If you have a young driver in your home, you may be fearful about them driving on their own, especially in bad weather or road construction. Here are some tips to share with them to improve safety by adapting their driving to current conditions.
Rain, Snow and Ice
It’s not always possible to stay put in inclement weather, although that should be your teen’s first choice in a storm or freezing weather. If your child must venture out, here’s what they should know:
- Understand that posted speed limits are for ideal conditions; driving well below the speed limit is almost always required in poor weather. If they feel they are going slower than other vehicles, that’s okay. Put on the hazard lights (“flashers”) to alert other motorists.
- If heavy rain hits, pull over in a safe area and let the worst pass before continuing.
- Never drive in flooded areas or where they don’t know how deep ponded water is.
- If the vehicle has four-wheel drive or low gear, they should know how to use that to allow the car to help them get better traction.
- Watch out for "black ice" in freezing temperatures.
- Know what to do if the car begins to skid. Fight the urge to jerk the steering wheel in the opposite direction, and instead, turn into the skid trying to slowly come to a stop.
- If driving outside the immediate neighborhood in winter, always carry emergency gear in case they get stuck, like blankets, a shovel, food, water, and an extra cell phone charger. If they have to stay put in the vehicle for a long stretch, make sure the exhaust pipe is clear of obstructions and the windows are cracked before running the engine for warmth.
Low Visibility at Dawn and Dusk
Early morning and sunset are times of reduced visibility and therefore more accidents. Use headlights, reduce speed if necessary, and watch out for animals, like deer, on the road.
Construction zones always have lower speed zones to protect workers, so your teen should prepare to drive considerably slower. Pay attention to changing road surfaces, detours, merging where lanes discontinue, and workers manually directing traffic with signs and hand semaphores.
If two lanes narrow to one, never compete with other vehicles to be first through the merge. Rather, follow the patterns of every other car weaving into the new lane or simply let other traffic go ahead until the way is clear.
Country roads have unique hazards such as:
- Winding roads with reduced views into the distance
- Farm vehicles
- Animal crossings
- Little to no shoulder
- Minimal passing areas
- More motorcycles and bicycles
Driving on these roads requires more patience and extra vigilance. Turn down the radio, put away the snacks, and focus on the driving conditions.
City roads also have their own risks. Your teen should watch out for:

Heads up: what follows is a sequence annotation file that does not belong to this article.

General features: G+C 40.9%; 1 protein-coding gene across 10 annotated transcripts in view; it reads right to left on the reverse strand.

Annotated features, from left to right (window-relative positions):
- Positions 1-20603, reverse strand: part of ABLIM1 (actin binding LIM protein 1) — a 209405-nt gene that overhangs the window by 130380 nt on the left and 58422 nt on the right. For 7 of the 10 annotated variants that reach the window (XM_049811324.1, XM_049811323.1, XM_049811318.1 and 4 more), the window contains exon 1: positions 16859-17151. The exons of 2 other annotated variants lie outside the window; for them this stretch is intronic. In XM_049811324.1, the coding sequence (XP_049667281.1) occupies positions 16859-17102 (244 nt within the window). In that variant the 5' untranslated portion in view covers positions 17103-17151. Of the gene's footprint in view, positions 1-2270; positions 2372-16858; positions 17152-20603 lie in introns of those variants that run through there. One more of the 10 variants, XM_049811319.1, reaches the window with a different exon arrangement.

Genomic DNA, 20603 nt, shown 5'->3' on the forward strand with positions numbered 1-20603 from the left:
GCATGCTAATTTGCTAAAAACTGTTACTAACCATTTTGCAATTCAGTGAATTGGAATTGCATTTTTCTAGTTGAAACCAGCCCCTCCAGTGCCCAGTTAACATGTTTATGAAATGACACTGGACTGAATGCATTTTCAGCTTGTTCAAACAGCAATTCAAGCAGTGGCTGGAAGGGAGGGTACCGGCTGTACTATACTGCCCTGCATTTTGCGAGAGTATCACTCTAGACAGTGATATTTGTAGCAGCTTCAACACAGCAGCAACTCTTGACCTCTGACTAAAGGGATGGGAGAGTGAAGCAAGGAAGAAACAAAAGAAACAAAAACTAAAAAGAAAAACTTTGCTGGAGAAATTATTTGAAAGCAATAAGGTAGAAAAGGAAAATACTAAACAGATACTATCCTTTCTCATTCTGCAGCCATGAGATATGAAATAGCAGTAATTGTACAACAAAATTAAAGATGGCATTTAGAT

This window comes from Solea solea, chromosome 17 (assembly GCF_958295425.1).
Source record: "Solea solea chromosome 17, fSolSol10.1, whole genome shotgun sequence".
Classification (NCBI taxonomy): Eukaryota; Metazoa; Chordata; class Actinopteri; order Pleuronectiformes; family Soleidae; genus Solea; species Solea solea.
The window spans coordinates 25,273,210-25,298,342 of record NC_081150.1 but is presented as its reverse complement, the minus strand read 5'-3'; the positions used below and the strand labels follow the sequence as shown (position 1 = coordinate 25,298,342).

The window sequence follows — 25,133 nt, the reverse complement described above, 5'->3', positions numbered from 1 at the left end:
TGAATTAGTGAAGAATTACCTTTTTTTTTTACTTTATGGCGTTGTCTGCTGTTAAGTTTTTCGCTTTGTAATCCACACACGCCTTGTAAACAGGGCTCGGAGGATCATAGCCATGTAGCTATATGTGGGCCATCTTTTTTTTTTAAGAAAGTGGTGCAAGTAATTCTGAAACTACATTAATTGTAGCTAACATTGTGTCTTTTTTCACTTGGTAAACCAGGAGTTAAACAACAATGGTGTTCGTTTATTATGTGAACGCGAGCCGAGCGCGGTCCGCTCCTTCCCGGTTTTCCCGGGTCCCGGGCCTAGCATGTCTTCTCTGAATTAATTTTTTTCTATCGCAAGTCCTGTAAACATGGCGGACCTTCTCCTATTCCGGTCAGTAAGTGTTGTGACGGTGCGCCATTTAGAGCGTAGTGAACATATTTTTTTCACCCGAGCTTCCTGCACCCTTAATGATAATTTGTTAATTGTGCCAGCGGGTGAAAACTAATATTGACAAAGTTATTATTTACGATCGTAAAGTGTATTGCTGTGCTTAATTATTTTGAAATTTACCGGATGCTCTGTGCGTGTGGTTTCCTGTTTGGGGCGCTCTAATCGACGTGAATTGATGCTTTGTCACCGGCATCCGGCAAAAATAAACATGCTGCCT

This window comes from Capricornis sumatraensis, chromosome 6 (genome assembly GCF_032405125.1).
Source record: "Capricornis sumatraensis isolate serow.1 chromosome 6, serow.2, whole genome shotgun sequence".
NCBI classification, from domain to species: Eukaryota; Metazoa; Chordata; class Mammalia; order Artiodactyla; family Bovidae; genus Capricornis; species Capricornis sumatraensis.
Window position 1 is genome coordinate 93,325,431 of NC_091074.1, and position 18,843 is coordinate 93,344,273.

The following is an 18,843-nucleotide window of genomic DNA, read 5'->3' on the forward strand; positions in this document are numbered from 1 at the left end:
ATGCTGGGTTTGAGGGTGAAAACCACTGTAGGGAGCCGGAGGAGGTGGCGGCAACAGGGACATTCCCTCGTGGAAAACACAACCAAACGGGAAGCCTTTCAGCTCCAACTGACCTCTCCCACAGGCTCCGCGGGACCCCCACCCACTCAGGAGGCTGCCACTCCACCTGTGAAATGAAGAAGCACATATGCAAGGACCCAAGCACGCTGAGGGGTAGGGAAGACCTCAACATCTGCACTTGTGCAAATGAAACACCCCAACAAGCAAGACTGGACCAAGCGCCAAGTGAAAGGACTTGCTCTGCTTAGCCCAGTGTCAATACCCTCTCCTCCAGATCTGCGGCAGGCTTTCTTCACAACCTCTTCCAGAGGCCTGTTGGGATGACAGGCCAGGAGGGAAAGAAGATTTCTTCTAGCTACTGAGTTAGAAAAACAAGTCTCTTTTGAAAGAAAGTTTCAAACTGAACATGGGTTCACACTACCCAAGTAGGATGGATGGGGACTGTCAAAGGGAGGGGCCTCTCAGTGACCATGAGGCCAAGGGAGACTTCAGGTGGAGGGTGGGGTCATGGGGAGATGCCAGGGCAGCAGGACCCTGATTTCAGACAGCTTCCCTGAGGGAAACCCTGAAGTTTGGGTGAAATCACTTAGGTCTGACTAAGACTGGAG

- Weaving and turning traffic.
- Frequent stoplights.
- Pedestrians and bicycles.
- Garbage trucks and delivery vehicles.
- People in parked cars opening their doors into traffic.
Rarely can drivers travel the speed limit in dense urban areas. Remind your teen to allow as much stopping distance as possible at crossings and when following other vehicles. They should use their directional signals whenever turning but not assume other motorists will be as courteous.
If your teen will be driving frequently in city traffic, they should become adept at parallel parking by practicing in a low-stress environment until it becomes second nature.
Highway driving requires its own skill set, which your child should practice with an experienced driver during low-traffic times before attempting it on their own. Here are a few final suggestions for safe highway driving:
- When given the chance, pick the middle of three or more lanes to avoid merging vehicles on the right and passing vehicles on the left.
- Give semi trucks a wide berth, and remember they have blind spots where they can’t see small cars. Allow plenty of room to pass a semi, and do it quickly so as not to sit too long next to the truck.
- Use directional signals and do a shoulder check before changing lanes or exiting.
- There’s no need to drive as fast as some people go on the highway. Stay at the speed limit, even if it means being passed.
- Watch out for debris on the road, like shredded tires and pieces of metal. If everyone in front of your teen driver is suddenly veering out of the lane, it’s likely because of debris or a stalled vehicle.
Do you have a teen driver in your household that needs to be added to your auto insurance policy? Consider increasing your liability coverage at the same time to make certain you have adequate protection in case of an accident. Our independent agents at Mark Jackson Insurance Agency can help you find the best policy for your needs. Call us at 714-779-2629 with your questions, or start a policy online any time at your convenience.